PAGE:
On June 28 the CBOE SKEW Index rose to 153.66, the all-time high for its price history that began in January 1990.

SKEW Here are the relatively high values for the CBOE SKEW Index in recent days -- 15-Jun                   140.91 16-Jun                   142.50 17-Jun                   137.94 20-Jun                   137.81 21-Jun                   135.92 22-Jun                   136.48 23-Jun                   145.70 24-Jun                   142.92 27-Jun                   136.43 28-Jun                   153.66

DESCRIPTION OF SKEW INDEX CBOE SKEW Index values, which are calculated from weighted strips of out-of-the-money S&P 500 options, rise to higher levels as investors become more fearful of a “black swan” event — an unexpected event of large magnitude and consequence.  The value of SKEW increases with the expected tail risk of S&P 500 returns. If there were no tail risk expectations, SKEW would be equal to 100. Historically, SKEW has varied in a range of 100 to 147 around an average value of 115.

The FAQ on the CBOE SKEW Index notes that – “The price of S&P 500 skewness is inconvenient to use directly as an index because it is typically a small negative number, for example -.8, -2.3, or -4.3. SKEW converts this price as follows: SKEW = 100 – 10 * price of skewness.  With this definition, a price of -2.1 translates to a SKEW value of 121. S&P 500 options with 30 days to expiration are generally unavailable. SKEW is therefore interpolated from two “SKEW” values at the maturities of nearby and second nearby options with at least 8 days left to expiration.”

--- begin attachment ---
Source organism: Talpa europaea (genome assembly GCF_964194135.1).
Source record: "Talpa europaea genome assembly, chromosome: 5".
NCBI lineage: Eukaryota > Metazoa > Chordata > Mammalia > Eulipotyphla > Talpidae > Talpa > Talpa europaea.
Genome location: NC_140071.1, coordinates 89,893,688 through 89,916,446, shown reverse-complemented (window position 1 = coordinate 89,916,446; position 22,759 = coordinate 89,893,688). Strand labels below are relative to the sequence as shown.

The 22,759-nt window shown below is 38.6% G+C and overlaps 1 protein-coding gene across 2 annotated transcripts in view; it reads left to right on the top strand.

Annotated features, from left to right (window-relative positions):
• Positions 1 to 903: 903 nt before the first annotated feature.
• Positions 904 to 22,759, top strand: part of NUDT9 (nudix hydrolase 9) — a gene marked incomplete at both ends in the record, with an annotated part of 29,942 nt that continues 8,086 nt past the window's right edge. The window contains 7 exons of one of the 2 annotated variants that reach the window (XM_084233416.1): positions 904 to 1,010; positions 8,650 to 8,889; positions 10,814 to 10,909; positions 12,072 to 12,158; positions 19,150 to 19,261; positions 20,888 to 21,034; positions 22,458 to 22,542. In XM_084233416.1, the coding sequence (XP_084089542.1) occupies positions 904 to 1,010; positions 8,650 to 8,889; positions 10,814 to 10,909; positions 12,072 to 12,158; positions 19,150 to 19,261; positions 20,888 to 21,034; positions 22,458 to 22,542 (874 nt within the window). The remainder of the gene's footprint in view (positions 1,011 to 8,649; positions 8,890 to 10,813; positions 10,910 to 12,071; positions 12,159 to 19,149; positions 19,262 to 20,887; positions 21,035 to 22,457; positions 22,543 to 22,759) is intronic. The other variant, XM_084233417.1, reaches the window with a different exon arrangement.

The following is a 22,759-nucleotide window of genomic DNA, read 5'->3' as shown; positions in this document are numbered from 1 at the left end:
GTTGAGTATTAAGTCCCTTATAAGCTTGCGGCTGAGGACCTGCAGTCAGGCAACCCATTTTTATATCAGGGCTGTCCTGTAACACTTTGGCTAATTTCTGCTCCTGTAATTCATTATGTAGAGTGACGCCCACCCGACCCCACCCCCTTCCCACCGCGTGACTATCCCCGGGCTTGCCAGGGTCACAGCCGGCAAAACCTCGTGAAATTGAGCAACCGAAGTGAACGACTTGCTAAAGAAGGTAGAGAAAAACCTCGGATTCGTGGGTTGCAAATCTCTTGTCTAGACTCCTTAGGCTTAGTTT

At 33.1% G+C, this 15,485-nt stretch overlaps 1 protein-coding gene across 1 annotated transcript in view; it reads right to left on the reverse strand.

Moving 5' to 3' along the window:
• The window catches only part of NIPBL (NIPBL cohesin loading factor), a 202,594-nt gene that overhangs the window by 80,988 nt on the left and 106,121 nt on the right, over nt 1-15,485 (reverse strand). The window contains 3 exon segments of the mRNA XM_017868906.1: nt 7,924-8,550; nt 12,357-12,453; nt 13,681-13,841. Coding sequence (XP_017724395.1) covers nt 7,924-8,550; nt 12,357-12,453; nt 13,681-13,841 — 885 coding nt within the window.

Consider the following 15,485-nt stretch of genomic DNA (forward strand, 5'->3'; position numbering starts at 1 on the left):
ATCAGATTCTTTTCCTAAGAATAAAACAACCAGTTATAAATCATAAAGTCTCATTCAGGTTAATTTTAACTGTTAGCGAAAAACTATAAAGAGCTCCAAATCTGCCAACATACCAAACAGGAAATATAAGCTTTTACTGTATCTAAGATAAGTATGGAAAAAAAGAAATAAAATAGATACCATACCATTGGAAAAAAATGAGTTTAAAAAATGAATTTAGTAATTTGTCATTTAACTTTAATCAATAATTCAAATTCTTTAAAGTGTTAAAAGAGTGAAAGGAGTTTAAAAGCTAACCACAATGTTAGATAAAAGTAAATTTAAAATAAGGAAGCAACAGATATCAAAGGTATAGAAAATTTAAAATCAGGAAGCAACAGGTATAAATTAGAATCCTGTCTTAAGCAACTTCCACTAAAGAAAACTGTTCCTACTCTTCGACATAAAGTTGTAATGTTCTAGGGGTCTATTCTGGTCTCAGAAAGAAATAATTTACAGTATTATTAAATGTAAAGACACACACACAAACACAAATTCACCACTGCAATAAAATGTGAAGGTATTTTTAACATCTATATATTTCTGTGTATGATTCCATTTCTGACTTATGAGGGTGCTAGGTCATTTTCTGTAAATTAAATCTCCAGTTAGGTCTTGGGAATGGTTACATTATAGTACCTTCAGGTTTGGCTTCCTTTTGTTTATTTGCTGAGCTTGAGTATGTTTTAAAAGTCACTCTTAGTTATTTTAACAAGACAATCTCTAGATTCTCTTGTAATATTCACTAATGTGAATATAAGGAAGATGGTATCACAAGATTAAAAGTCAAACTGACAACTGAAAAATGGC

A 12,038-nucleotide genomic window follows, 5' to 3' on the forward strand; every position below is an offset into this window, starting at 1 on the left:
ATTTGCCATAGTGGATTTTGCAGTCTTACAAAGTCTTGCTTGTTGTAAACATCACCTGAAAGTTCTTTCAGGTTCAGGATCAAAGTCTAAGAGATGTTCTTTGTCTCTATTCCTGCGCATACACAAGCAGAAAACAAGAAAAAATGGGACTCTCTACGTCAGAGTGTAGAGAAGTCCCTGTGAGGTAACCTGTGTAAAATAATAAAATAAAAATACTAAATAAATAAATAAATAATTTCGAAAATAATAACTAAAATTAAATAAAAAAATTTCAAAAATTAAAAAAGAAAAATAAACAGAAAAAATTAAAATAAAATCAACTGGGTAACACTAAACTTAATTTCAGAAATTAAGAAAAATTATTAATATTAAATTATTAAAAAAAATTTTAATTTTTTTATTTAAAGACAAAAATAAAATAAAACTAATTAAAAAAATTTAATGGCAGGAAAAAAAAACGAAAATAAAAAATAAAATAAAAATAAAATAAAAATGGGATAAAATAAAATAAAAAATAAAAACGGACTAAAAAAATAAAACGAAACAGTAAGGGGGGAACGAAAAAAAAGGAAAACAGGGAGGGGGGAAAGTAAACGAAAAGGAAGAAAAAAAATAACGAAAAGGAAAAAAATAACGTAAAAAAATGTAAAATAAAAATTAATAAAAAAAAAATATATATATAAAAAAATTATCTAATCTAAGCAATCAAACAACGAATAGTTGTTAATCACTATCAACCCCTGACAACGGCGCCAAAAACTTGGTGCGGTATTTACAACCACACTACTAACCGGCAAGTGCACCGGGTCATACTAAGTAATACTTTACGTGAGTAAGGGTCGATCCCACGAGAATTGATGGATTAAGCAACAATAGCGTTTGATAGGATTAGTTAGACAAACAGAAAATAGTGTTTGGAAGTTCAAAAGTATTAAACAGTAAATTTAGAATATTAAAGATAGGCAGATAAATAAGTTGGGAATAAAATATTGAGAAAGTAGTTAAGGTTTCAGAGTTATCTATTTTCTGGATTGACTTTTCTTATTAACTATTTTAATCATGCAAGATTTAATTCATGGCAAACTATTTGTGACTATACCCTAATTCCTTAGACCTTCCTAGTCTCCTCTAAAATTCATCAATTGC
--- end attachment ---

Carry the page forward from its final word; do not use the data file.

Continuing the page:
HOW CAN INVESTORS USE THE SKEW AND VOLATILITY INDEXES? The CBOE Volatility Index® (VIX®) and other volatility indexes can be very valuable tools for investors, as the indexes are well-known, numerical gauges that show changes in expected volatility over time.  Investors can now use a number of volatility indexes — (1) the new CBOE Short-Term Volatility Index (VXSTSM), (2) CBOE Volatility Index (VIX), and (3) CBOE 3-Month Volatility Index (VXVSM) — to gain an understanding of expected volatility of the S&P 500 over different time periods, and can use the VVIX Index for expected volatility of the popular VIX Index. However, none of these volatility indexes gives investors much information regarding the fact that implied volatility can vary across different strike prices.  The CBOE SKEW Index can provide valuable information and signals to investors above and beyond the information supplied by the VIX Index.  The SKEW Index could be helpful to both hedgers and traders in identifying times in which OTM SPX puts are relatively expensive compared to ATM options.  The SKEW Index could be a valuable informational tool to investors who are considering engaging in the vertical spread strategy, an options trading strategy with which a trader makes a simultaneous purchase and sale of two options that have the same expiration dates and same underlying security but different strike prices.  Hedgers who contemplate the purchase of SPX OTM protective puts can use both the VIX and SKEW indexes to gain a better idea of the relative cost of the strategy.

The CBOE SKEW Index provides valuable historical and up-to-date information to investors and hedgers, and can serve as a great complement to the CBOE’s volatility indexes.  More information and price history is at www.cboe.com/SKEW<http://www.cboe.com/SKEW>.